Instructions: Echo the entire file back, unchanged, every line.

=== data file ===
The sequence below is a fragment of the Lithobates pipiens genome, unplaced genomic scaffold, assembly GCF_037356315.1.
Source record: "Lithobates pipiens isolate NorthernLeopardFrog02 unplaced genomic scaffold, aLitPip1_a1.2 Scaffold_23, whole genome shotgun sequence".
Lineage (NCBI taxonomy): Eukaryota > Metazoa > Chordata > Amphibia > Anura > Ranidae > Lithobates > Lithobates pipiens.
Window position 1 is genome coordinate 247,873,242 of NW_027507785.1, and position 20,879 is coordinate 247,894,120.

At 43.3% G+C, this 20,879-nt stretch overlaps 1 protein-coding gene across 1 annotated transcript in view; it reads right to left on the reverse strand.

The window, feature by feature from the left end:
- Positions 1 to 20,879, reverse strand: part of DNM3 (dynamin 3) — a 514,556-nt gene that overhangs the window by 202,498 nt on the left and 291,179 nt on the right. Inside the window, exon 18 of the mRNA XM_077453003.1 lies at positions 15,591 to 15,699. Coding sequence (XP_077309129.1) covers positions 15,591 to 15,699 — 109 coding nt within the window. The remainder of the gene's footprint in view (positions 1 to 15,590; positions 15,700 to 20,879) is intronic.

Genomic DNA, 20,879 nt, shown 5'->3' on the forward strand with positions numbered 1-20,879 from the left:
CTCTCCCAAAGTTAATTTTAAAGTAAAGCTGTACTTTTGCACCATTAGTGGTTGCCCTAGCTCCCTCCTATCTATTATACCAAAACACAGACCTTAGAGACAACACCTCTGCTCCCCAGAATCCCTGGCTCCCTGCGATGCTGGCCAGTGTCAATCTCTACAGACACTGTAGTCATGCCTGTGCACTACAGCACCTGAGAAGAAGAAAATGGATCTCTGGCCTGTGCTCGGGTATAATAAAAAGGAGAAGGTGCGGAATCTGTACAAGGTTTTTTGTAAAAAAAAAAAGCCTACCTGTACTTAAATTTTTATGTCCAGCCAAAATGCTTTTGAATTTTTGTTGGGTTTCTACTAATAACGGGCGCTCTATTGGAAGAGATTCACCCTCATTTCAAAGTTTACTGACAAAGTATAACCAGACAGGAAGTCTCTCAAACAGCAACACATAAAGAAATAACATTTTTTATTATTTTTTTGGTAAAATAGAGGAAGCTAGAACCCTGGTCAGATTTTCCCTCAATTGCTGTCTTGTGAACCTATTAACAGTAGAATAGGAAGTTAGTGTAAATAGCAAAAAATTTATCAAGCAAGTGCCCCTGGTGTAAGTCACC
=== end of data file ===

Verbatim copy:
The sequence below is a fragment of the Lithobates pipiens genome, unplaced genomic scaffold, assembly GCF_037356315.1.
Source record: "Lithobates pipiens isolate NorthernLeopardFrog02 unplaced genomic scaffold, aLitPip1_a1.2 Scaffold_23, whole genome shotgun sequence".
Lineage (NCBI taxonomy): Eukaryota > Metazoa > Chordata > Amphibia > Anura > Ranidae > Lithobates > Lithobates pipiens.
Window position 1 is genome coordinate 247,873,242 of NW_027507785.1, and position 20,879 is coordinate 247,894,120.

At 43.3% G+C, this 20,879-nt stretch overlaps 1 protein-coding gene across 1 annotated transcript in view; it reads right to left on the reverse strand.

The window, feature by feature from the left end:
- Positions 1 to 20,879, reverse strand: part of DNM3 (dynamin 3) — a 514,556-nt gene that overhangs the window by 202,498 nt on the left and 291,179 nt on the right. Inside the window, exon 18 of the mRNA XM_077453003.1 lies at positions 15,591 to 15,699. Coding sequence (XP_077309129.1) covers positions 15,591 to 15,699 — 109 coding nt within the window. The remainder of the gene's footprint in view (positions 1 to 15,590; positions 15,700 to 20,879) is intronic.

Genomic DNA, 20,879 nt, shown 5'->3' on the forward strand with positions numbered 1-20,879 from the left:
CTCTCCCAAAGTTAATTTTAAAGTAAAGCTGTACTTTTGCACCATTAGTGGTTGCCCTAGCTCCCTCCTATCTATTATACCAAAACACAGACCTTAGAGACAACACCTCTGCTCCCCAGAATCCCTGGCTCCCTGCGATGCTGGCCAGTGTCAATCTCTACAGACACTGTAGTCATGCCTGTGCACTACAGCACCTGAGAAGAAGAAAATGGATCTCTGGCCTGTGCTCGGGTATAATAAAAAGGAGAAGGTGCGGAATCTGTACAAGGTTTTTTGTAAAAAAAAAAAGCCTACCTGTACTTAAATTTTTATGTCCAGCCAAAATGCTTTTGAATTTTTGTTGGGTTTCTACTAATAACGGGCGCTCTATTGGAAGAGATTCACCCTCATTTCAAAGTTTACTGACAAAGTATAACCAGACAGGAAGTCTCTCAAACAGCAACACATAAAGAAATAACATTTTTTATTATTTTTTTGGTAAAATAGAGGAAGCTAGAACCCTGGTCAGATTTTCCCTCAATTGCTGTCTTGTGAACCTATTAACAGTAGAATAGGAAGTTAGTGTAAATAGCAAAAAATTTATCAAGCAAGTGCCCCTGGTGTAAGTCACC